In their quest for the twin grails of high production volume and extreme precision in the manufacture of both spherical and aspherical optical surfaces, manufacturers have been stymied by the difficulty of translating measurement results obtained from metrology tools to adjustments of grinding and polishing processes. In the past, this process involved manual analysis by highly skilled technical personnel — in other words, error-prone humans.
Advanced CNC fabrication and metrology equipment utilize existing shop data networks to translate measurement results into toolpath adjustments that not only speed corrections to surfaces in production, but also feed that information back to control process drift as tools age and wear. The result is quality components made more quickly and reproducibly.
This technology makes it possible to create an optical fabrication shop in which nearly all of the manufacturing processes are done on CNC equipment that utilizes feedback from metrological equipment via the shop’s network. The entire production, from optical blank to certified product, can be intelligently informed by PC-based metrology. Direct communication between machines allows for more accurate process corrections. The final result is a more predictable process for the manufacture of both spherical and aspheric optics. A state-of-the-art optics shop includes CNC platforms for grinding, polishing, and final polishing. Metrology equipment includes an interferometer and, in shops producing aspheres, a profilometer. All of these pieces of equipment can be networked so that they have access to a shared storage location or can communicate directly with one another. In this way, advanced CNC platforms can translate part errors detected by metrology into correction factors for producing subsequent parts. The process can be repeated as additional corrections may be required to keep pace with tool wear.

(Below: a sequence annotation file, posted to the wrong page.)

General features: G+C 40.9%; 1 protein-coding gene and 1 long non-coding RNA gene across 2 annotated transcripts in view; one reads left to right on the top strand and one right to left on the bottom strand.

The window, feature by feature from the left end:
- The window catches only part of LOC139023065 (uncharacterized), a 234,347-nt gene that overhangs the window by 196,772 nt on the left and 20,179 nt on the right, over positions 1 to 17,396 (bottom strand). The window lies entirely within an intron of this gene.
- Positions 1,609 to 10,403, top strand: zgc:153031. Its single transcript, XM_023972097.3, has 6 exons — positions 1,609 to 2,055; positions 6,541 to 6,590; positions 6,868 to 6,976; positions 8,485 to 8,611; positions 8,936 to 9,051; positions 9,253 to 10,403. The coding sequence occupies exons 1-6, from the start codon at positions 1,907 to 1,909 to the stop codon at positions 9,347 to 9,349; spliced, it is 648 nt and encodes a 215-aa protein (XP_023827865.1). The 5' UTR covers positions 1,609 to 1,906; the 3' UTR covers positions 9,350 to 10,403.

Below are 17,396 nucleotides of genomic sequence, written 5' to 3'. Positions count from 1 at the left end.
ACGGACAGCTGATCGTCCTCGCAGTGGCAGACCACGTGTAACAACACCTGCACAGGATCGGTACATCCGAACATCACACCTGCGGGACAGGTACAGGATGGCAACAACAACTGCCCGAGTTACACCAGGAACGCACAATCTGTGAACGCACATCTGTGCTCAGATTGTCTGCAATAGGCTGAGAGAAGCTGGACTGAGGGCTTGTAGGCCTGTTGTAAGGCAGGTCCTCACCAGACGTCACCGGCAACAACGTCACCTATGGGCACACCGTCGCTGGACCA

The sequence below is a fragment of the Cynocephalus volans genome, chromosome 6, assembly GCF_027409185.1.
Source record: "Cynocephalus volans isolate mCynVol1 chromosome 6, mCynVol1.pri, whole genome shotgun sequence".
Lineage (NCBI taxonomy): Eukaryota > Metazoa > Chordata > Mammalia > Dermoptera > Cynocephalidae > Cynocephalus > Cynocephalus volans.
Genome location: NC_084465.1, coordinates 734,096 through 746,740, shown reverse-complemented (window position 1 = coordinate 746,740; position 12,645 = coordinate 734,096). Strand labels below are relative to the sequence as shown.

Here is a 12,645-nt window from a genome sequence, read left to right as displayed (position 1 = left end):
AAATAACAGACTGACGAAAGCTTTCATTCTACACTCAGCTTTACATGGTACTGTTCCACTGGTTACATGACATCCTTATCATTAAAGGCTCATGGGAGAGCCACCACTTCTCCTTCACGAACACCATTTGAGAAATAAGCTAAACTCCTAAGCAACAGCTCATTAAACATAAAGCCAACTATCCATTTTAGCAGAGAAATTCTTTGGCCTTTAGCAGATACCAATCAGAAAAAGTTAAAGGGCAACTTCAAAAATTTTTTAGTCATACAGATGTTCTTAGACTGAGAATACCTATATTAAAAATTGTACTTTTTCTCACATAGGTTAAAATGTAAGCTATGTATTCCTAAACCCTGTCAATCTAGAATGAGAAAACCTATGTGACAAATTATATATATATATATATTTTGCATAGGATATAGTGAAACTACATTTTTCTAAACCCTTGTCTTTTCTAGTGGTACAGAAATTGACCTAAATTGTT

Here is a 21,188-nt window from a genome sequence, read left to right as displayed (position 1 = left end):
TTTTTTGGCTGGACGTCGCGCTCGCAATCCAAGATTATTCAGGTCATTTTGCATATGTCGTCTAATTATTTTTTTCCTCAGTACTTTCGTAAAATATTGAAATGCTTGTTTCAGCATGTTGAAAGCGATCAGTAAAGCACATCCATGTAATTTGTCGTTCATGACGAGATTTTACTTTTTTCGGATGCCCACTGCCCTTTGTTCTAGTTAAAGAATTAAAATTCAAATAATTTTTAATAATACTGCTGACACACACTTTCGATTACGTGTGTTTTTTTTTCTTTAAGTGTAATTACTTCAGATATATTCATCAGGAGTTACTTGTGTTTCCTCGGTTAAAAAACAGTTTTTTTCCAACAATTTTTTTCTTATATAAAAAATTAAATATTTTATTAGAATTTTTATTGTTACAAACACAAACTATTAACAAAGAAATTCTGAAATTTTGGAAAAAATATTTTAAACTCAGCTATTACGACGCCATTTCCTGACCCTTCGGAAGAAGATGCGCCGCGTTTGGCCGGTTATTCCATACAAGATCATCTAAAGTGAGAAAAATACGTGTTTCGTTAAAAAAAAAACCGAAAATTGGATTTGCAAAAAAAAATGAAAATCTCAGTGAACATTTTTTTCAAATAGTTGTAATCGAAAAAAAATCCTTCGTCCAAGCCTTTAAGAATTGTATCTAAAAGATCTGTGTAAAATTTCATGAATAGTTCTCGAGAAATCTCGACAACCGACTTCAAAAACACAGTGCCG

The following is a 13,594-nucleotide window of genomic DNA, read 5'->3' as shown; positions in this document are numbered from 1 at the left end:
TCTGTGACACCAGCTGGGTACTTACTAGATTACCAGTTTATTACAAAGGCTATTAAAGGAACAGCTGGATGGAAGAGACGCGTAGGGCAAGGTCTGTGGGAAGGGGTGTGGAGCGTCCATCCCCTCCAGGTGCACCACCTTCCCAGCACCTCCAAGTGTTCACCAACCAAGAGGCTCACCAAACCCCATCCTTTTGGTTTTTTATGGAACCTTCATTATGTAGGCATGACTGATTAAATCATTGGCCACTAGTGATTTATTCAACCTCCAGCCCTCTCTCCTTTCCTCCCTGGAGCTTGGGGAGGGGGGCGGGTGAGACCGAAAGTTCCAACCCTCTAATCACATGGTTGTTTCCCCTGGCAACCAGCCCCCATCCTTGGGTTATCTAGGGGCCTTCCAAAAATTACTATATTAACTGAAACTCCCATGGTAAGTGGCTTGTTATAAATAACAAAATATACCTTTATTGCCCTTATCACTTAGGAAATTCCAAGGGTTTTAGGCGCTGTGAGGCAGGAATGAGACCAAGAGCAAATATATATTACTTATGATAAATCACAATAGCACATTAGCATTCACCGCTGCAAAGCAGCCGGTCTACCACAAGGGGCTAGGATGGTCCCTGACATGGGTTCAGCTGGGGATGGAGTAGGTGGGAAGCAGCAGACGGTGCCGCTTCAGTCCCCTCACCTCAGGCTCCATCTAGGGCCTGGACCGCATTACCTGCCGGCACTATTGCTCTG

The technology starts with state-of-the-art optical fabrication equipment, such as Schneider Optics’ SCGA121 shown in Figure 1. The system is a seven-axis CNC platform for grinding optical spheres
and aspheres. It uses automatic part-loading and tool-changing to generate spherical surfaces in series. Standard quality tests for work piece parameters, such as radius of curvature and center thickness, are built into the machine. An operator-manipulated spherometer feeds directly into the machine’s control system, which adjusts the toolpath to achieve the desired radius of curvature. Internal process controls automatically test each part for center thickness by a mechanical probe. As the grinding tools wear and center thickness drifts, the system automatically adjusts itself to compensate.
Having a machine with internal process controls is helpful, but in the integrated- shop environment, how well that machine plays with others is more important. Specifically, devices made by different manufacturers must work together. This is especially true for the manufacture of aspheres.
While the Schneider system has a native probe to measure the generated asphere, more accurate measurements can be made using more sophisticated standalone profilometers, such as the PG I1240 from Taylor Hobson shown in Figure 2. This system uses a 2-μm diamond-tipped stylus to trace the profile of an asphere with a vertical displacement resolution of 0.8-nm. Once this tool has made a trace on an asphere that has been through the pre-grind and finegrind processes, it sends the figure error measurement over the shop network to the SCGA121, which then uses this data to compute a correction to the toolpath. The SCGA121 uses the same control process during the finish grinding step.